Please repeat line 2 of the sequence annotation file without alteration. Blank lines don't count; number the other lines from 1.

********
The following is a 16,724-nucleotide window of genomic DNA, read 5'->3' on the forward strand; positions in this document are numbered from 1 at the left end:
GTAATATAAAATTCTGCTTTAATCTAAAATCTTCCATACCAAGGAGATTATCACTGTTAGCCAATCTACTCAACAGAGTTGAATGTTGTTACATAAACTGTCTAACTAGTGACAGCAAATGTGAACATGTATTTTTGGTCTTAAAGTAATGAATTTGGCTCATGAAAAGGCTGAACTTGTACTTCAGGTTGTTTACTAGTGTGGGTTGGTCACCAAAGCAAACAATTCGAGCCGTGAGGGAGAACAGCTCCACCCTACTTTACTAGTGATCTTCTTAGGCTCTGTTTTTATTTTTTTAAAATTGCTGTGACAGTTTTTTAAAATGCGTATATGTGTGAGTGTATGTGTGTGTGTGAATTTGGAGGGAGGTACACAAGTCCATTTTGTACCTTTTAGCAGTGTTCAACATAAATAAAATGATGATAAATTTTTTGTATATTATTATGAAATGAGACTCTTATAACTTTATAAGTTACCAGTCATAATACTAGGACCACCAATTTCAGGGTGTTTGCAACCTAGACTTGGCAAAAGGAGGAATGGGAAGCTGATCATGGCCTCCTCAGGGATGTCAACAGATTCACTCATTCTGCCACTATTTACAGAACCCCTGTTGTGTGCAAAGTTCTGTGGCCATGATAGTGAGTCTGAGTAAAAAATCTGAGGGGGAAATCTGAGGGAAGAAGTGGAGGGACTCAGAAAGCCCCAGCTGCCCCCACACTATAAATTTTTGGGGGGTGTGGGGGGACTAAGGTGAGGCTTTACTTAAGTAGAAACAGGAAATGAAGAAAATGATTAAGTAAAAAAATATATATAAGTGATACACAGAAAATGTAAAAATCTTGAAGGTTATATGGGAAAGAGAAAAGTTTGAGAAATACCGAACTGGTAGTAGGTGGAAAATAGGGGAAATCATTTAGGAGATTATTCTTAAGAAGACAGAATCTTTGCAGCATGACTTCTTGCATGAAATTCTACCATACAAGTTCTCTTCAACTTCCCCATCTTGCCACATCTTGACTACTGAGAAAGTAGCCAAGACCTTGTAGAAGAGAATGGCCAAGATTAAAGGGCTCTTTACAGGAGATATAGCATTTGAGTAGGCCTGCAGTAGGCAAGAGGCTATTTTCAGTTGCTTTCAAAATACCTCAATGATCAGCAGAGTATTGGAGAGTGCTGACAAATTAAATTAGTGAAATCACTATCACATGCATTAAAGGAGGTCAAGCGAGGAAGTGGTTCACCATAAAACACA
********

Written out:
GTAATATAAAATTCTGCTTTAATCTAAAATCTTCCATACCAAGGAGATTATCACTGTTAGCCAATCTACTCAACAGAGTTGAATGTTGTTACATAAACTGTCTAACTAGTGACAGCAAATGTGAACATGTATTTTTGGTCTTAAAGTAATGAATTTGGCTCATGAAAAGGCTGAACTTGTACTTCAGGTTGTTTACTAGTGTGGGTTGGTCACCAAAGCAAACAATTCGAGCCGTGAGGGAGAACAGCTCCACCCTACTTTACTAGTGATCTTCTTAGGCTCTGTTTTTATTTTTTTAAAATTGCTGTGACAGTTTTTTAAAATGCGTATATGTGTGAGTGTATGTGTGTGTGTGAATTTGGAGGGAGGTACACAAGTCCATTTTGTACCTTTTAGCAGTGTTCAACATAAATAAAATGATGATAAATTTTTTGTATATTATTATGAAATGAGACTCTTATAACTTTATAAGTTACCAGTCATAATACTAGGACCACCAATTTCAGGGTGTTTGCAACCTAGACTTGGCAAAAGGAGGAATGGGAAGCTGATCATGGCCTCCTCAGGGATGTCAACAGATTCACTCATTCTGCCACTATTTACAGAACCCCTGTTGTGTGCAAAGTTCTGTGGCCATGATAGTGAGTCTGAGTAAAAAATCTGAGGGGGAAATCTGAGGGAAGAAGTGGAGGGACTCAGAAAGCCCCAGCTGCCCCCACACTATAAATTTTTGGGGGGTGTGGGGGGACTAAGGTGAGGCTTTACTTAAGTAGAAACAGGAAATGAAGAAAATGATTAAGTAAAAAAATATATATAAGTGATACACAGAAAATGTAAAAATCTTGAAGGTTATATGGGAAAGAGAAAAGTTTGAGAAATACCGAACTGGTAGTAGGTGGAAAATAGGGGAAATCATTTAGGAGATTATTCTTAAGAAGACAGAATCTTTGCAGCATGACTTCTTGCATGAAATTCTACCATACAAGTTCTCTTCAACTTCCCCATCTTGCCACATCTTGACTACTGAGAAAGTAGCCAAGACCTTGTAGAAGAGAATGGCCAAGATTAAAGGGCTCTTTACAGGAGATATAGCATTTGAGTAGGCCTGCAGTAGGCAAGAGGCTATTTTCAGTTGCTTTCAAAATACCTCAATGATCAGCAGAGTATTGGAGAGTGCTGACAAATTAAATTAGTGAAATCACTATCACATGCATTAAAGGAGGTCAAGCGAGGAAGTGGTTCACCATAAAACACA